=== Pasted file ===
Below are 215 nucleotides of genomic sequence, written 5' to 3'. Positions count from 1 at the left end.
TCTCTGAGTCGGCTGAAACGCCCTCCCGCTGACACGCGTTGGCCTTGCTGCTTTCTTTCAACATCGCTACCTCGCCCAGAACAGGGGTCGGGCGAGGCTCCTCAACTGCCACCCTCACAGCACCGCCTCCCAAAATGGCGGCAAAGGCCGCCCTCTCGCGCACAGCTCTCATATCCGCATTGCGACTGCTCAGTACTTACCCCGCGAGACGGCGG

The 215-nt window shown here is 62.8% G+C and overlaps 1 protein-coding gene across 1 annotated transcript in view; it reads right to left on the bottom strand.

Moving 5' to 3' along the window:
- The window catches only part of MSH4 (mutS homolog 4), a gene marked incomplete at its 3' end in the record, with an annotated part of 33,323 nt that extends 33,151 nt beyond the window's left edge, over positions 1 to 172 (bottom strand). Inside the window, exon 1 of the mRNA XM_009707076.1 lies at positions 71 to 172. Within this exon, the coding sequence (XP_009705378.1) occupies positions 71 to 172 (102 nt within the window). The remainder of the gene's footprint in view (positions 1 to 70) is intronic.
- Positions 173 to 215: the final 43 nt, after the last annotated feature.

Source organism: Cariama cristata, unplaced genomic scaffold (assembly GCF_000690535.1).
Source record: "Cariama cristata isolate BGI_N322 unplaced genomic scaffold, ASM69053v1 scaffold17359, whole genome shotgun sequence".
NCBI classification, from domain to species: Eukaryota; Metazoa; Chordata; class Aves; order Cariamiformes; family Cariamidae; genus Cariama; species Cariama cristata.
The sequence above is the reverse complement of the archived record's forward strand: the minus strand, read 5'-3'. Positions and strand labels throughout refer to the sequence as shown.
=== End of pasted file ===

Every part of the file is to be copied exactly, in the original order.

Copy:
Below are 215 nucleotides of genomic sequence, written 5' to 3'. Positions count from 1 at the left end.
TCTCTGAGTCGGCTGAAACGCCCTCCCGCTGACACGCGTTGGCCTTGCTGCTTTCTTTCAACATCGCTACCTCGCCCAGAACAGGGGTCGGGCGAGGCTCCTCAACTGCCACCCTCACAGCACCGCCTCCCAAAATGGCGGCAAAGGCCGCCCTCTCGCGCACAGCTCTCATATCCGCATTGCGACTGCTCAGTACTTACCCCGCGAGACGGCGG

The 215-nt window shown here is 62.8% G+C and overlaps 1 protein-coding gene across 1 annotated transcript in view; it reads right to left on the bottom strand.

Moving 5' to 3' along the window:
- The window catches only part of MSH4 (mutS homolog 4), a gene marked incomplete at its 3' end in the record, with an annotated part of 33,323 nt that extends 33,151 nt beyond the window's left edge, over positions 1 to 172 (bottom strand). Inside the window, exon 1 of the mRNA XM_009707076.1 lies at positions 71 to 172. Within this exon, the coding sequence (XP_009705378.1) occupies positions 71 to 172 (102 nt within the window). The remainder of the gene's footprint in view (positions 1 to 70) is intronic.
- Positions 173 to 215: the final 43 nt, after the last annotated feature.

Source organism: Cariama cristata, unplaced genomic scaffold (assembly GCF_000690535.1).
Source record: "Cariama cristata isolate BGI_N322 unplaced genomic scaffold, ASM69053v1 scaffold17359, whole genome shotgun sequence".
NCBI classification, from domain to species: Eukaryota; Metazoa; Chordata; class Aves; order Cariamiformes; family Cariamidae; genus Cariama; species Cariama cristata.
The sequence above is the reverse complement of the archived record's forward strand: the minus strand, read 5'-3'. Positions and strand labels throughout refer to the sequence as shown.